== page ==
Life is like underwear – change is good…
Elouise SmithAbout this blogger
Four weeks ago, I returned from an eight month break from work and from London. Within my first week back I was struck by a number of amusing examples of how people make adaptions to make travelling easier in the city. My first observation was a fluffy dog at Kings Cross station wearing rubber shoes, presumably to give him a better grip on the escalators. The next encounter was a super smart business woman wearing skyscraper heels travelling around on a push-along scooter on her way to a meeting in Granary Square. I am sure we have all seen the doggy buggies being used to push those canines less inclined to walk in the traditional way with their owners.
Last Tuesday Nick (Managing Director at MES) and I participated in a workshop hosted by NHS England. The focus of the day was to discuss a possible framework and procurement solution for NHS organisations to access support in relation to their Patient and Public Participation activities. The workshop was designed to bring together suppliers and purchasers of Patient and Public Participation services. It is rare that suppliers are given the opportunity to network and spend time speaking freely and openly about some of the frustrations and possible solutions to help NHS procurement. Social value was one of the topics of conversation.
The people at http://www.socialvalueuk.org/ define social value as the relative importance that people place on the changes they experience in their lives. Some, but not all of this value is captured in market prices. It is important to consider and measure this social value from the perspective of those affected by an organisation’s work.
Examples of social value might be the value we experience from increasing our confidence, or from living next to a community park. These things are important to us, but are not commonly expressed or measured in the same way that financial value is.
What was most interesting for me was hearing from others about the real outcomes of doing such work and the social value that good Patient and Public Participation brings. The conversation undoubtedly raised as many new questions as it answered. One of the questions on my table was ‘what is the weighting of social value if it is included in a tender specification, is it more or less important than the cost’. And the age-old question came up again too - ‘How do you measure social value?’. What value is to one person may not be value to the next. Often we are faced with the prospect of having to deliver a project to a challenging timeframe or to a tight budget or perhaps both (ouch!). The potential risk here is that the social value or outcomes of a project can be lost. The result is a ticked box, but no legacy left to the people in that community.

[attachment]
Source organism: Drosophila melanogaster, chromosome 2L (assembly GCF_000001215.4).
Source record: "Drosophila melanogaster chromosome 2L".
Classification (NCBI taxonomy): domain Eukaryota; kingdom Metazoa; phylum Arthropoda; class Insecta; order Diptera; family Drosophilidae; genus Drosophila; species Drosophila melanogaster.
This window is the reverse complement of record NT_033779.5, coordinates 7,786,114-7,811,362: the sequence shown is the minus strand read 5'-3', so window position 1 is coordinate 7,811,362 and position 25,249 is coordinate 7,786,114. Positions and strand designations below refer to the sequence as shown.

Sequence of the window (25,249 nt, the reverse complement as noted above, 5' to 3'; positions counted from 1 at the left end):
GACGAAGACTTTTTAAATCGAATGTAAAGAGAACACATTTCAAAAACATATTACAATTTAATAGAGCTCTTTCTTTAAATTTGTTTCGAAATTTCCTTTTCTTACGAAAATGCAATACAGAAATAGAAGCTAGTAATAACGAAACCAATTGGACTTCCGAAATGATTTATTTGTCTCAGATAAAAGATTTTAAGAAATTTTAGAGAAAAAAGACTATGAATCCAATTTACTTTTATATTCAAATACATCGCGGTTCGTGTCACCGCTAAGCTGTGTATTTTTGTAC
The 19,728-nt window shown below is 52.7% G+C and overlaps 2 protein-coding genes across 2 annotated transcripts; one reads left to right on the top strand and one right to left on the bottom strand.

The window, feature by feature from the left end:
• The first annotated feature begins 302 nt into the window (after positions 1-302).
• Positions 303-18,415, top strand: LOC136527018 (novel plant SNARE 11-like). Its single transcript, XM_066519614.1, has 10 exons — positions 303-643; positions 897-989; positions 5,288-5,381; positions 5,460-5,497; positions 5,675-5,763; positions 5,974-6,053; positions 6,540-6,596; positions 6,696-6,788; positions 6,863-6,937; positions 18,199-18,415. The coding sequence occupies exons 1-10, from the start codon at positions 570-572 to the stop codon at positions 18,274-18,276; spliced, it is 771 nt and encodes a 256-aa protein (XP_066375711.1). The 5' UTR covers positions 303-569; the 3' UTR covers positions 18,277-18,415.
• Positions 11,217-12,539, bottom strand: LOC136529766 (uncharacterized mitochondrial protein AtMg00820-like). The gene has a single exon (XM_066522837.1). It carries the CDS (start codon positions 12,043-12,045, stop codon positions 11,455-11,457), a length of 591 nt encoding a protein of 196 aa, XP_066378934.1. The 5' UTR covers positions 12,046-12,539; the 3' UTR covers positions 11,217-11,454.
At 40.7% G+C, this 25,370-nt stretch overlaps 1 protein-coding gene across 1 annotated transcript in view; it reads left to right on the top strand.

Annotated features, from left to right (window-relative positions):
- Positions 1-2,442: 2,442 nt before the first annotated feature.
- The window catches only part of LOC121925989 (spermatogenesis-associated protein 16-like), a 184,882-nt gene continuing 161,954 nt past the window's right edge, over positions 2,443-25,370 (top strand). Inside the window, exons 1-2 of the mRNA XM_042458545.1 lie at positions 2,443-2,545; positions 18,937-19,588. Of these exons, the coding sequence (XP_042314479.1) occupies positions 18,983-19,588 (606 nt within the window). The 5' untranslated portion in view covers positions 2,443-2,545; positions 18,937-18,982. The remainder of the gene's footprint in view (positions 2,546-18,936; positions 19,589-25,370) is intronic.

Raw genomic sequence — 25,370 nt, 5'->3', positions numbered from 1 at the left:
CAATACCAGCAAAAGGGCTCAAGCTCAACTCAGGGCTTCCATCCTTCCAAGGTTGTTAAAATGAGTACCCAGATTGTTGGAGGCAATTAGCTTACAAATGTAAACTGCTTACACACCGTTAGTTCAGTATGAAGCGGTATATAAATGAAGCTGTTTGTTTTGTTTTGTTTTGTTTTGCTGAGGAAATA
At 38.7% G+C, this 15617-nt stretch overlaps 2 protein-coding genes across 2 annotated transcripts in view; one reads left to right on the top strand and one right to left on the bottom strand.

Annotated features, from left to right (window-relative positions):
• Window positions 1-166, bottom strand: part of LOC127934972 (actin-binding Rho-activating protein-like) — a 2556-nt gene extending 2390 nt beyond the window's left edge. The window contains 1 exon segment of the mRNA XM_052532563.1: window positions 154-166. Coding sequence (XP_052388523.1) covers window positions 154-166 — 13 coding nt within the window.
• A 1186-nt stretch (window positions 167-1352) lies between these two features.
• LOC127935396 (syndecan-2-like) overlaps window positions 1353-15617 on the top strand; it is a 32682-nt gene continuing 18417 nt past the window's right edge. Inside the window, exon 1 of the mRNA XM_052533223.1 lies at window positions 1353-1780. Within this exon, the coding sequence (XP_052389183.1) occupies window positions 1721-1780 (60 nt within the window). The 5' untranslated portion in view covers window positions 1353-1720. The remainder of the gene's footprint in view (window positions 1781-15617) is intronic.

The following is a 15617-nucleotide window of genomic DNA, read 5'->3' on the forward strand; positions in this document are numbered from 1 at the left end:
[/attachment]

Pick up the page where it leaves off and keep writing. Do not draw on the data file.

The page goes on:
The fact that the workshop even happened was promising in that supplier opinions and thoughts were being factored in before the decision was made about whether another framework is even the solution. This made me think about the adaptions that I noticed when I returned to work; how people faced with issues made a change to make life easier and simpler. I am looking forward to seeing the next steps from the NHS England workshop and feel refreshed at having discussed some of the issues that other suppliers encounter both inside and outside the healthcare sector. It was great to feel that we were all working towards a common goal.
Next week, on 16th May, MES will be hosting our second Challenge 2020 conference at 30 Euston Square. Here we will be looking at the challenges for leadership in embedding engagement, and making sure that it becomes ‘business as usual’. We’ll be exploring impact and positive outcomes. If you have not already done so, tickets are still available to order and you can get them here.
For now, I am signing off inspired that NHS England have took the time out to listen and work with suppliers and I’m looking forward to the MES health conference next week. Now where did I put my heels…?Back to blog posts